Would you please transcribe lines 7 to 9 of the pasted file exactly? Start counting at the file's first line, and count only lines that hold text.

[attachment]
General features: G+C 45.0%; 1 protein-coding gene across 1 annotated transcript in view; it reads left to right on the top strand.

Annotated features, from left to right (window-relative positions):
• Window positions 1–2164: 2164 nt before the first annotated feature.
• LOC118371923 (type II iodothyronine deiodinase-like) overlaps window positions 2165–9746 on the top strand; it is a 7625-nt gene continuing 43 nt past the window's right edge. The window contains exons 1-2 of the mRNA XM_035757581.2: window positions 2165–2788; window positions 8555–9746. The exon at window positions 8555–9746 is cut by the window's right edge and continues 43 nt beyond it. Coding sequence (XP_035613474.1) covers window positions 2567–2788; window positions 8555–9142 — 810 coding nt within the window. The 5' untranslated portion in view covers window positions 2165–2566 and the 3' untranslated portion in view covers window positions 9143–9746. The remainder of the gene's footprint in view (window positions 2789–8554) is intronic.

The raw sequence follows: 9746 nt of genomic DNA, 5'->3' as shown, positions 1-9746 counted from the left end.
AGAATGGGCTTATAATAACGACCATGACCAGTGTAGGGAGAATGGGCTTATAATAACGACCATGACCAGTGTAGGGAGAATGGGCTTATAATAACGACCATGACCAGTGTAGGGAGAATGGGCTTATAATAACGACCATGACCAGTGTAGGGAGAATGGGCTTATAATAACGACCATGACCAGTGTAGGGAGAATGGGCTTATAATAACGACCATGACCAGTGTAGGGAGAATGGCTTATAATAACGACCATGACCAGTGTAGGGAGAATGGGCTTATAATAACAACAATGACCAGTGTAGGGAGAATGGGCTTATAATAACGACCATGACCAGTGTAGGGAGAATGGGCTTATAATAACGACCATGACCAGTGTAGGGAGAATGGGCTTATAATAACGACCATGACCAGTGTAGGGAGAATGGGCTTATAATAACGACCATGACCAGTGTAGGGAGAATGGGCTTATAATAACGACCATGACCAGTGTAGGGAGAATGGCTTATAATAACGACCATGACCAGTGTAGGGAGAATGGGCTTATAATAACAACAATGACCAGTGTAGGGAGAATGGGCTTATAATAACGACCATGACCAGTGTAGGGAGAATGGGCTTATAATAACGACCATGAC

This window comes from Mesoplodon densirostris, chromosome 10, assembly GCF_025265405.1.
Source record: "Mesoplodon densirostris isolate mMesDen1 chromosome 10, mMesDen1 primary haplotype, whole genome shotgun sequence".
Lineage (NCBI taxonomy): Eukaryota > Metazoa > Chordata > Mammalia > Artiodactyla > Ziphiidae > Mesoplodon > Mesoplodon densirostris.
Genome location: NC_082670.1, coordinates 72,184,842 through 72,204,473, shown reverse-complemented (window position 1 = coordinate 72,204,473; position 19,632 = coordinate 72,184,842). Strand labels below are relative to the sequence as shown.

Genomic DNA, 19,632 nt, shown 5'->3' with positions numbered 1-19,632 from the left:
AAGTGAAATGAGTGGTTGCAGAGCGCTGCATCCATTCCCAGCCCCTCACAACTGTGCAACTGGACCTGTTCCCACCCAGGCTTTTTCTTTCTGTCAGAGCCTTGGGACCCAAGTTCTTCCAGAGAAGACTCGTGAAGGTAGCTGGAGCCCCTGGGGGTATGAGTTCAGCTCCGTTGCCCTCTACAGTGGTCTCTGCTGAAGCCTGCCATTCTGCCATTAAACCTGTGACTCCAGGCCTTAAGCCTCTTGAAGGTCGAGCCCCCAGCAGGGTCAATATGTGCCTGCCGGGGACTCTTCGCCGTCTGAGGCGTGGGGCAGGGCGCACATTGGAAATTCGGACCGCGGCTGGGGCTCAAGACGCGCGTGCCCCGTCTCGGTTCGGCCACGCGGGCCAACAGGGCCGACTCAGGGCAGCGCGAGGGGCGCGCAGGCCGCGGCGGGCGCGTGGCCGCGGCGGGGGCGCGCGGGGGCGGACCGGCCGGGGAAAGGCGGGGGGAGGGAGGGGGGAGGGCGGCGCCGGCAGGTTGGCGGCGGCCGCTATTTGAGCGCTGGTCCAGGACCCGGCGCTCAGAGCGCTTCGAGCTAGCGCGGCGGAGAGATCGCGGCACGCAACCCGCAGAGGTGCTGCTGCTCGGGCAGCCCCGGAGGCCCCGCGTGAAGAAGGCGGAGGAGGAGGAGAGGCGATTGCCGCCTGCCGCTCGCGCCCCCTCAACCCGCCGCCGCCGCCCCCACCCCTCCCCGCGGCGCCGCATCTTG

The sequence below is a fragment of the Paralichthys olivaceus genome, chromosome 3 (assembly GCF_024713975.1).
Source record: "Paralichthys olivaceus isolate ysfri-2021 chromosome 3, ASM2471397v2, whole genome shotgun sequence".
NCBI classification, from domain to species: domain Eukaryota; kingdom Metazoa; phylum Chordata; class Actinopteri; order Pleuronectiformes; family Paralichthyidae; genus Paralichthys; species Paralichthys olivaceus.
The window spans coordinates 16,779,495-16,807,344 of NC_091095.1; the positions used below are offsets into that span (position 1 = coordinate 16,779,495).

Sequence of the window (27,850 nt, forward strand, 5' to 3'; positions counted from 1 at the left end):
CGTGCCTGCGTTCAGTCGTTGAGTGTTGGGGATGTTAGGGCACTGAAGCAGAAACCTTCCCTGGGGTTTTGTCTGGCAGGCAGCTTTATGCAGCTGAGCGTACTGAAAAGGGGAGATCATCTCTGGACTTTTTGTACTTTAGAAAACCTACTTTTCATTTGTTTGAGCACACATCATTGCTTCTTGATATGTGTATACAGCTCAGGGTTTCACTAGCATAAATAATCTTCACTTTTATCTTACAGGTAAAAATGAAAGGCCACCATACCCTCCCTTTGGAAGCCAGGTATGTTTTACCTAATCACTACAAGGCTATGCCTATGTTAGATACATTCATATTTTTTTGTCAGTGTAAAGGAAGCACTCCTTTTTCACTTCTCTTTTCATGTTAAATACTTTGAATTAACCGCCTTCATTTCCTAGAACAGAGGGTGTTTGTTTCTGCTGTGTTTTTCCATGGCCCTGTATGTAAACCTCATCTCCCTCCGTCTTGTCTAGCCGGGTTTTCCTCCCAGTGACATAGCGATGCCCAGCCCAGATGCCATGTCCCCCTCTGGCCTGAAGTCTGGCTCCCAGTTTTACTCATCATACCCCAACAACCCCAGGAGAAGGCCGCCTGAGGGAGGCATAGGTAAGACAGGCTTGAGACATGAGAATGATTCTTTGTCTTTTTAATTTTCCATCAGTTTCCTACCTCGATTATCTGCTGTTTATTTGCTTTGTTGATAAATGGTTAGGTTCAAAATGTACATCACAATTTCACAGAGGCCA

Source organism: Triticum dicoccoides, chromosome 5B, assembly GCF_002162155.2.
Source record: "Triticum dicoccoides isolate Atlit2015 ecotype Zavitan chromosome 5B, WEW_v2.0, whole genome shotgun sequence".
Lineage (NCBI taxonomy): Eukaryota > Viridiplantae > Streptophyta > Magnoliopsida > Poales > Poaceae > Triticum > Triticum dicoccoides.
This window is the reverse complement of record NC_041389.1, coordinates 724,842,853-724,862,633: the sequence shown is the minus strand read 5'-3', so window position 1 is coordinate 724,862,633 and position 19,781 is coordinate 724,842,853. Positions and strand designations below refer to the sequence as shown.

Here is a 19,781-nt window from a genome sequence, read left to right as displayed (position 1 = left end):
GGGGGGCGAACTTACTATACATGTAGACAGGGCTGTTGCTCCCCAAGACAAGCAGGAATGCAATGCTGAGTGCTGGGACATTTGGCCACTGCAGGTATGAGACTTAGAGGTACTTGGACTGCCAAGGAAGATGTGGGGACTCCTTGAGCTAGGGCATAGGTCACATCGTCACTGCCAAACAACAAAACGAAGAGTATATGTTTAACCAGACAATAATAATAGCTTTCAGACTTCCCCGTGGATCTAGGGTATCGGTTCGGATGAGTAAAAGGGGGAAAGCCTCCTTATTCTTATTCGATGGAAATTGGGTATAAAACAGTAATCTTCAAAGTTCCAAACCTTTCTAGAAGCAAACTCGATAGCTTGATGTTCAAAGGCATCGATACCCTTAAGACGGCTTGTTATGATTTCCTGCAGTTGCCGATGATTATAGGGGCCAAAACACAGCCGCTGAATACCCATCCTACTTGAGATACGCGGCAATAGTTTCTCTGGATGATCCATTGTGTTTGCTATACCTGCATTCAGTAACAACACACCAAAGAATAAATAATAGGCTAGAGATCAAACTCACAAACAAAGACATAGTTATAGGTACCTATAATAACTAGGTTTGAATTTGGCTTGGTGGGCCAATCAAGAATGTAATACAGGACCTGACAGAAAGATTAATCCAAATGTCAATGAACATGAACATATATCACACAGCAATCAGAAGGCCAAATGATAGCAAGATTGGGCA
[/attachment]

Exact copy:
This window comes from Mesoplodon densirostris, chromosome 10, assembly GCF_025265405.1.
Source record: "Mesoplodon densirostris isolate mMesDen1 chromosome 10, mMesDen1 primary haplotype, whole genome shotgun sequence".
Lineage (NCBI taxonomy): Eukaryota > Metazoa > Chordata > Mammalia > Artiodactyla > Ziphiidae > Mesoplodon > Mesoplodon densirostris.